Over time, using money and false flag operations, such as Operation Gladio, Washington marginalized politicians and political parties that did not follow Washington’s lead. The specter of a military conflict with Russia that Washington is creating could erode Washington’s hold over Europe. By hyping a “Russian threat,” Washington is hoping to keep Europe under Washington’s protective wing. However, the “threat” is being over-hyped to the point that some Europeans have understood that Europe is being driven down a path toward war.
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Problems that cannot be solved.
• California Regulators Approve Unprecedented Water Cutbacks (AP)
California water regulators adopted sweeping, unprecedented restrictions Tuesday on how people, governments and businesses can use water amid the state’s ongoing drought, hoping to push reluctant residents to deeper conservation. The State Water Resources Control Board approved rules that force cities to limit watering on public property, encourage homeowners to let their lawns die and impose mandatory water-savings targets for the hundreds of local agencies and cities that supply water to California customers. Gov. Jerry Brown sought the more stringent regulations, arguing that voluntary conservation efforts have so far not yielded the water savings needed amid a four-year drought. He ordered water agencies to cut urban water use by 25% from levels in 2013, the year before he declared a drought emergency.
“It is better to prepare now than face much more painful cuts should it not rain in the fall,” board Chairwoman Felicia Marcus said Tuesday as the panel voted 5-0 to approve the new rules. Although the rules are called mandatory, it’s still unclear what punishment the state water board and local agencies will impose for those that don’t meet the targets. Board officials said they expect dramatic water savings as soon as June and are willing to add restrictions and penalties for agencies that lag. But the board lacks staff to oversee each of the hundreds of water agencies, which range dramatically in size and scope. Some local agencies that are tasked with achieving savings do not have the resources to issue tickets to those who waste water, and many others have chosen not to do so.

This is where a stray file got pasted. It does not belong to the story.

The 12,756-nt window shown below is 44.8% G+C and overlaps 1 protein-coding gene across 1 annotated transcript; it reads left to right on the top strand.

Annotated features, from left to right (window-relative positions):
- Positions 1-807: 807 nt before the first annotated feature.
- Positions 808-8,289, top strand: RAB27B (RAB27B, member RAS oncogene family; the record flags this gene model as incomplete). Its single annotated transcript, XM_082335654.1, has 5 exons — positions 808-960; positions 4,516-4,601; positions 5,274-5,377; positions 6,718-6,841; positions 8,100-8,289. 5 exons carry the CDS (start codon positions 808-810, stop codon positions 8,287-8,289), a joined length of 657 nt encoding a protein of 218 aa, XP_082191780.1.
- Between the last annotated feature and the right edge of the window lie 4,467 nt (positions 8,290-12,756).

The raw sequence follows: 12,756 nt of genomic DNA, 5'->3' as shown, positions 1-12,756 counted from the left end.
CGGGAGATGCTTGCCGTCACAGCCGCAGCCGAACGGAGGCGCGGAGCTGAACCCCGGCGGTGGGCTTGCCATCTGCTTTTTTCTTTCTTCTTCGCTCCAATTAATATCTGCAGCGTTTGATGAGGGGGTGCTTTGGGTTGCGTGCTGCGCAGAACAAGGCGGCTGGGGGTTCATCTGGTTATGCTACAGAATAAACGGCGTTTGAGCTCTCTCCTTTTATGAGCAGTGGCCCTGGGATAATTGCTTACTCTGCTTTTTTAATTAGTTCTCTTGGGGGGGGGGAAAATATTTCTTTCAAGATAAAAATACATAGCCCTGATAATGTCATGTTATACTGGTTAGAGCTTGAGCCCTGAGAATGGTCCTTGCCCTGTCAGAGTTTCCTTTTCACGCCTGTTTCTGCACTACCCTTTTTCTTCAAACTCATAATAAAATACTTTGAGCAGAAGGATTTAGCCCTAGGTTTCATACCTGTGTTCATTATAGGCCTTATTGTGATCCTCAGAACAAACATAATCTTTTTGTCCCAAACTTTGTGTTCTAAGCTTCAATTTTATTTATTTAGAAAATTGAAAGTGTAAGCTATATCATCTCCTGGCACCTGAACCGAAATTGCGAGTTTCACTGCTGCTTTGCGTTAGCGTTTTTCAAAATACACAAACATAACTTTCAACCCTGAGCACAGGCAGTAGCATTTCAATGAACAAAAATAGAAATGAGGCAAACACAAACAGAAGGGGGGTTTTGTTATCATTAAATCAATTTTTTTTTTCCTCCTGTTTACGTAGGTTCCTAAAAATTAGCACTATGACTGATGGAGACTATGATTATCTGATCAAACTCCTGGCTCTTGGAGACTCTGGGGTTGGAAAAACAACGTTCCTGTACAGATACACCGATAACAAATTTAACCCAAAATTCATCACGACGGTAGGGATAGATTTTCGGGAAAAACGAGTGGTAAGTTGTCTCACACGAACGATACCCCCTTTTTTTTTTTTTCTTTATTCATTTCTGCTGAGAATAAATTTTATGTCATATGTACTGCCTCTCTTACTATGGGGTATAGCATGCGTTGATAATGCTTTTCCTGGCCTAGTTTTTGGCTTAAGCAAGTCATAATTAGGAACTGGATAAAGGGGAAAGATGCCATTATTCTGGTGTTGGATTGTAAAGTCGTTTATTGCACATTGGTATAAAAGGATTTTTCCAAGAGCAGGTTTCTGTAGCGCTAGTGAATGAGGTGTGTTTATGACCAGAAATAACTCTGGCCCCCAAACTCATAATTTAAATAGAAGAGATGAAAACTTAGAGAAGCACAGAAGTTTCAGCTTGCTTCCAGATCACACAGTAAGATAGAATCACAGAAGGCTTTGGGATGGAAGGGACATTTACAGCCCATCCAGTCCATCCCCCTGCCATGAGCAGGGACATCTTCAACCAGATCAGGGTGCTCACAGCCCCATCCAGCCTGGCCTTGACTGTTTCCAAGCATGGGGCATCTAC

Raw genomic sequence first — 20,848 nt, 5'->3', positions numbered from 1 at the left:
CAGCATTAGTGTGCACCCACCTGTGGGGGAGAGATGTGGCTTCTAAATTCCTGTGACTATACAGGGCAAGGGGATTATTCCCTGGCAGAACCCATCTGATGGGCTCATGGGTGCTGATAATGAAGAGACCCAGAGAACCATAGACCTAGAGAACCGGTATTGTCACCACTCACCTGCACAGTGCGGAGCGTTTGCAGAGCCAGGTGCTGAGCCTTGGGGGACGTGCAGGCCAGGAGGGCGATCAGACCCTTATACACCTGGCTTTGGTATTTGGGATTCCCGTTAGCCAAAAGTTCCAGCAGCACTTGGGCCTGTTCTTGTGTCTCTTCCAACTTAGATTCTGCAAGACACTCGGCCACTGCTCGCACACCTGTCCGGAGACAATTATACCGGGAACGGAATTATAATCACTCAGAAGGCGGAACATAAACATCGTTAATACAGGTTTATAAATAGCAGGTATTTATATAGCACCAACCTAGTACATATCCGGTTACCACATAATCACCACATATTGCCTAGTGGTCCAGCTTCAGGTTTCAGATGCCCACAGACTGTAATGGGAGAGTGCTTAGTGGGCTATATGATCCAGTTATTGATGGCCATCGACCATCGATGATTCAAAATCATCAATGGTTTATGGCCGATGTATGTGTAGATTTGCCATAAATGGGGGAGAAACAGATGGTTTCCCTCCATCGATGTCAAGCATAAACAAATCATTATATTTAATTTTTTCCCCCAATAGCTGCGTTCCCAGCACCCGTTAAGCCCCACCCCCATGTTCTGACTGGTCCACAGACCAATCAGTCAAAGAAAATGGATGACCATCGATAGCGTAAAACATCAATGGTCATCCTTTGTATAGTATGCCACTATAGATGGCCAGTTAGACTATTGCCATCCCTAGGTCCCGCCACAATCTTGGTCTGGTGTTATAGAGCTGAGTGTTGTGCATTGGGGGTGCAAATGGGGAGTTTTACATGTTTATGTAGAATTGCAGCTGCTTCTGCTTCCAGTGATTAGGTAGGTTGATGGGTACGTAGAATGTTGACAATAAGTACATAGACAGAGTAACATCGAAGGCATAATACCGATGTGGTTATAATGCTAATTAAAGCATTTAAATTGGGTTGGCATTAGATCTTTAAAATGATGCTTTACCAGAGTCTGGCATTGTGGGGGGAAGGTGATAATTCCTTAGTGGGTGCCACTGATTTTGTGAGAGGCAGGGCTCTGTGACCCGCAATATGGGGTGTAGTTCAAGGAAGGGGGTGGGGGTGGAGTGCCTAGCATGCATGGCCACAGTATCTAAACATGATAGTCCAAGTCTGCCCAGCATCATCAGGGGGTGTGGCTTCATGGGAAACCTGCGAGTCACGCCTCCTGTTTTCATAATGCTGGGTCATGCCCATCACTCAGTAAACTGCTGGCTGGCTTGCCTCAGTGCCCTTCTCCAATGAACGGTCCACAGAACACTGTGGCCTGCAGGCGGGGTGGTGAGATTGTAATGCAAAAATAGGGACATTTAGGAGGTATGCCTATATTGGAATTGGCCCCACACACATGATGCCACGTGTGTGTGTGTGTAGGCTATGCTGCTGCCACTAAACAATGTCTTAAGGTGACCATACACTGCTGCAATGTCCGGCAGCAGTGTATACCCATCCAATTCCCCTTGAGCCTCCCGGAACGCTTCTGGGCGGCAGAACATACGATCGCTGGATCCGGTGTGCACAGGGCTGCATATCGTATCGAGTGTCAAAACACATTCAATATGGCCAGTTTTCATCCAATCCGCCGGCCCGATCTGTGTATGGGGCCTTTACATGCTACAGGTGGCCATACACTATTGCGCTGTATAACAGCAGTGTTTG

Despite the dire warnings, it’s also still not clear that Californians have grasped the seriousness of the drought or the need for conservation. Data released by the board Tuesday showed that Californians conserved little water in March, and local officials were not aggressive in cracking down on waste. A survey of local water departments showed water use fell less than 4% in March compared with the same month in 2013. Overall savings have been only about 9% since last summer. Under the new rules, each city is ordered to cut water use by as much as 36% compared with 2013. Some local water departments have called the proposal unrealistic and unfair, arguing that achieving steep cuts could cause higher water bills and declining property values, and dissuade projects to develop drought-proof water technology such as desalination and sewage recycling.